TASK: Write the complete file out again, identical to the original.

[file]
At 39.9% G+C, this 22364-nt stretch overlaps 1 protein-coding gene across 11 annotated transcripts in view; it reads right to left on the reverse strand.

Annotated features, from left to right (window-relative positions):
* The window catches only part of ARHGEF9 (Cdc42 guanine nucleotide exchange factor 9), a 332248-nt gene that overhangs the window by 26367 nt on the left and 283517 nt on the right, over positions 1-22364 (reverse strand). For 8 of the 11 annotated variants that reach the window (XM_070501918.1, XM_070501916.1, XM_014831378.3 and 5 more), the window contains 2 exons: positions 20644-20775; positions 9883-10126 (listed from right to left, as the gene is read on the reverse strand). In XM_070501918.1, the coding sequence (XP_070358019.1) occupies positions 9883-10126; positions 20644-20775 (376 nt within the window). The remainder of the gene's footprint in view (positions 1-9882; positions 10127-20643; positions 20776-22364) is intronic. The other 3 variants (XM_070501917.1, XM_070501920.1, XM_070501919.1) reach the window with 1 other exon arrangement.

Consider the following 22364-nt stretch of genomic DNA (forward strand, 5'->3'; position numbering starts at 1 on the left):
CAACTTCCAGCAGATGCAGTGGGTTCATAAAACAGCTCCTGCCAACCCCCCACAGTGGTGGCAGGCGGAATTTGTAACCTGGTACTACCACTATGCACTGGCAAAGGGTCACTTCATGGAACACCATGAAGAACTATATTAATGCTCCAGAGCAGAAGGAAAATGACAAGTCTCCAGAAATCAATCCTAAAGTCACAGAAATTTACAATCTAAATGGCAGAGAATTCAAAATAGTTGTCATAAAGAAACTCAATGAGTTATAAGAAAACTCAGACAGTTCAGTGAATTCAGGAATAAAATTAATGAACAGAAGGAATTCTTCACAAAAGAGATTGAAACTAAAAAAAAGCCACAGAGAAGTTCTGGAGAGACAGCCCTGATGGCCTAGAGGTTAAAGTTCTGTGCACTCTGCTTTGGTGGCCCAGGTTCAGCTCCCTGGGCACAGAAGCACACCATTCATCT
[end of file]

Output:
At 39.9% G+C, this 22364-nt stretch overlaps 1 protein-coding gene across 11 annotated transcripts in view; it reads right to left on the reverse strand.

Annotated features, from left to right (window-relative positions):
* The window catches only part of ARHGEF9 (Cdc42 guanine nucleotide exchange factor 9), a 332248-nt gene that overhangs the window by 26367 nt on the left and 283517 nt on the right, over positions 1-22364 (reverse strand). For 8 of the 11 annotated variants that reach the window (XM_070501918.1, XM_070501916.1, XM_014831378.3 and 5 more), the window contains 2 exons: positions 20644-20775; positions 9883-10126 (listed from right to left, as the gene is read on the reverse strand). In XM_070501918.1, the coding sequence (XP_070358019.1) occupies positions 9883-10126; positions 20644-20775 (376 nt within the window). The remainder of the gene's footprint in view (positions 1-9882; positions 10127-20643; positions 20776-22364) is intronic. The other 3 variants (XM_070501917.1, XM_070501920.1, XM_070501919.1) reach the window with 1 other exon arrangement.

Consider the following 22364-nt stretch of genomic DNA (forward strand, 5'->3'; position numbering starts at 1 on the left):
CAACTTCCAGCAGATGCAGTGGGTTCATAAAACAGCTCCTGCCAACCCCCCACAGTGGTGGCAGGCGGAATTTGTAACCTGGTACTACCACTATGCACTGGCAAAGGGTCACTTCATGGAACACCATGAAGAACTATATTAATGCTCCAGAGCAGAAGGAAAATGACAAGTCTCCAGAAATCAATCCTAAAGTCACAGAAATTTACAATCTAAATGGCAGAGAATTCAAAATAGTTGTCATAAAGAAACTCAATGAGTTATAAGAAAACTCAGACAGTTCAGTGAATTCAGGAATAAAATTAATGAACAGAAGGAATTCTTCACAAAAGAGATTGAAACTAAAAAAAAGCCACAGAGAAGTTCTGGAGAGACAGCCCTGATGGCCTAGAGGTTAAAGTTCTGTGCACTCTGCTTTGGTGGCCCAGGTTCAGCTCCCTGGGCACAGAAGCACACCATTCATCT